"A disaster": South African citrus fruit trapped in European ports

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After South Africa filed a complaint with the World Trade Organization (WTO) last month when the EU introduced new phytosanitary requirements, the trade dispute between the two parties continues.

The measures came into force in July when ships carrying hundreds of containers full of South African fruit bound for Europe were already at sea and now, tonnes of oranges are rotting in containers stuck in European ports and could be wasted, according to a report by Euro news.

"This is a complete and utter disaster," Citrus Growers Association CEO Justin Chadwick told AFP. "Food of exceptional quality, which poses no risk, is just sitting there... It's really a disaster."

The new rules, which came at the height of the orange season, caught producers off guard. Some 3.2 million cartons of citrus fruit worth about €35 million (US$36 million) were left with papers that were invalid on arrival.

Although the South African government rushed to issue new documents for shipments that met the new criteria, hundreds of containers had to be destroyed, according to Chadwick.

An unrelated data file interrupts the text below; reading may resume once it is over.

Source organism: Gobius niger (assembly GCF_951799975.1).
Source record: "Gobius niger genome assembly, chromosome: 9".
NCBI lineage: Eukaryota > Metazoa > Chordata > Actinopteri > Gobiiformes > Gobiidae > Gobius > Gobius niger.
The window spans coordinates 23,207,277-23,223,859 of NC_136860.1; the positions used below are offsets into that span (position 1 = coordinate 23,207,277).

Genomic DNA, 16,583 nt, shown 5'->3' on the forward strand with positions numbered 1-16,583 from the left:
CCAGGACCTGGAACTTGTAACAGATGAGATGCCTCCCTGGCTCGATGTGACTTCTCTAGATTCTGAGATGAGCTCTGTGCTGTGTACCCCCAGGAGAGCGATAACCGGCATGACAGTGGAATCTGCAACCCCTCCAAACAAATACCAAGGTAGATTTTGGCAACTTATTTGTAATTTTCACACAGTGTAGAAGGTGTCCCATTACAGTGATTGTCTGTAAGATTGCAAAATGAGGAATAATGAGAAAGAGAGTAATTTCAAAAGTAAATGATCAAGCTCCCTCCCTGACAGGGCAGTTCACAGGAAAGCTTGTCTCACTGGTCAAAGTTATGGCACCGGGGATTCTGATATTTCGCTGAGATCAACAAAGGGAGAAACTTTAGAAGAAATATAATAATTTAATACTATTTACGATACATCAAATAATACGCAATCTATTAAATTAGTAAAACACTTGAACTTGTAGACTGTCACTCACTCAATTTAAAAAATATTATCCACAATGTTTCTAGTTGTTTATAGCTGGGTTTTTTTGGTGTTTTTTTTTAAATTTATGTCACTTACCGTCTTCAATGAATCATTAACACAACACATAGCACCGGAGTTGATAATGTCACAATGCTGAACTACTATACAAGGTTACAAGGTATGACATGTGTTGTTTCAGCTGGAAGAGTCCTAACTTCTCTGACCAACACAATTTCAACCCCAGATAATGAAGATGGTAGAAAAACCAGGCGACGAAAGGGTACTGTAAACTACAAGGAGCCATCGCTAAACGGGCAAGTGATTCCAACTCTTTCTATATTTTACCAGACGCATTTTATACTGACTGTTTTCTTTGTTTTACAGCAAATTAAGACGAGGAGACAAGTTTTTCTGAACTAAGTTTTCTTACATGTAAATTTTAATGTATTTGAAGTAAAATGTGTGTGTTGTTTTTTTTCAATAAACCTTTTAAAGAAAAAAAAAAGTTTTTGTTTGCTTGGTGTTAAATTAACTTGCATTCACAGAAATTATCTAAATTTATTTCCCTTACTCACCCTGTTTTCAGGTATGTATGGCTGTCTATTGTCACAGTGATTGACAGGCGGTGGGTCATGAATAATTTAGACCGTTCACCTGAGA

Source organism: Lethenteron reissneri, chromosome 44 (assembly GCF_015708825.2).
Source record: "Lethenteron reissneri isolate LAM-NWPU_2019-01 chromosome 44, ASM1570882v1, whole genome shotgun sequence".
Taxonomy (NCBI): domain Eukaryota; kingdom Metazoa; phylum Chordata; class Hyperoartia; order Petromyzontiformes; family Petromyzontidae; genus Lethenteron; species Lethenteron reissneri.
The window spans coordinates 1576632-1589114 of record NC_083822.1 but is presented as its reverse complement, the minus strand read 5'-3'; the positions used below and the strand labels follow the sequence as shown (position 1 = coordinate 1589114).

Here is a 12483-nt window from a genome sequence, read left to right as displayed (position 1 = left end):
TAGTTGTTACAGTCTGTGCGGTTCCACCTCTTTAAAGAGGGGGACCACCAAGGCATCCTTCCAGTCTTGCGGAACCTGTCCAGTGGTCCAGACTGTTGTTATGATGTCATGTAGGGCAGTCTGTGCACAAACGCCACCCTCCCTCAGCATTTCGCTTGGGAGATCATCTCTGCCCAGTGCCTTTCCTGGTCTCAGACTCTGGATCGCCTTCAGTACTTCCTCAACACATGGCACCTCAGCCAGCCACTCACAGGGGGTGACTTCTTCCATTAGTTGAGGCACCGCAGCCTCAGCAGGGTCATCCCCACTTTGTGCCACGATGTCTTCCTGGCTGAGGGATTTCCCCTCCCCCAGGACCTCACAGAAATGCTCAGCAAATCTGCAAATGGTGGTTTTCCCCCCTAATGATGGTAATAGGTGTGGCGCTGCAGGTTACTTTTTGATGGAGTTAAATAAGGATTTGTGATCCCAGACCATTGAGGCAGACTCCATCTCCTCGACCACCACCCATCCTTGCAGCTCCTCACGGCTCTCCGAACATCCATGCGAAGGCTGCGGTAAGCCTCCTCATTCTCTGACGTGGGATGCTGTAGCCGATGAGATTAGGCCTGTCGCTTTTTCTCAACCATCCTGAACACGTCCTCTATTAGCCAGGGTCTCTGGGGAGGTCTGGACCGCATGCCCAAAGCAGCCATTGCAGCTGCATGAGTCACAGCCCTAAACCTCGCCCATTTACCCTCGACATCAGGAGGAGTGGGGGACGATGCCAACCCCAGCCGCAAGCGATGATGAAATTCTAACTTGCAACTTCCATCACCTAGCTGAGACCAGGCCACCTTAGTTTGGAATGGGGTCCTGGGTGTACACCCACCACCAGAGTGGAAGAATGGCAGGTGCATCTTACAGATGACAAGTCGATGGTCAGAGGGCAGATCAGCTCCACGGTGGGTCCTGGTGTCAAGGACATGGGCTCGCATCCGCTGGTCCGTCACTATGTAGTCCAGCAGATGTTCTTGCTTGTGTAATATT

On one hand, South African growers say keeping the oranges at low temperatures is not necessary as the country already has more targeted means of preventing the infestation. 

"The system we already have in place involves cold treatment, but targeted at risk, whereas the EU measure is a blanket measure that affects all oranges," said Chadwick. 

In its WTO complaint, South Africa argues that the EU's requirements are "not based on science", "discriminatory" and excessive.

Moreover, "it will add costs. And right now, that's what no producer in the world can afford," added Hannes de Waal, who runs the almost century-old Sundays River Citrus farm in South Africa's southeast.

On the other hand, the EU has expressed confidence that its measures are "WTO compatible". A European Commission spokesperson said that the objective of the phytosanitary criteria is to protect the EU "from the potentially significant impact on agriculture and the environment, should this pest become established."

The dispute is now in the hands of the WTO. The parties have 60 days to negotiate a solution. Failing that, the complainant can request arbitration by a panel.

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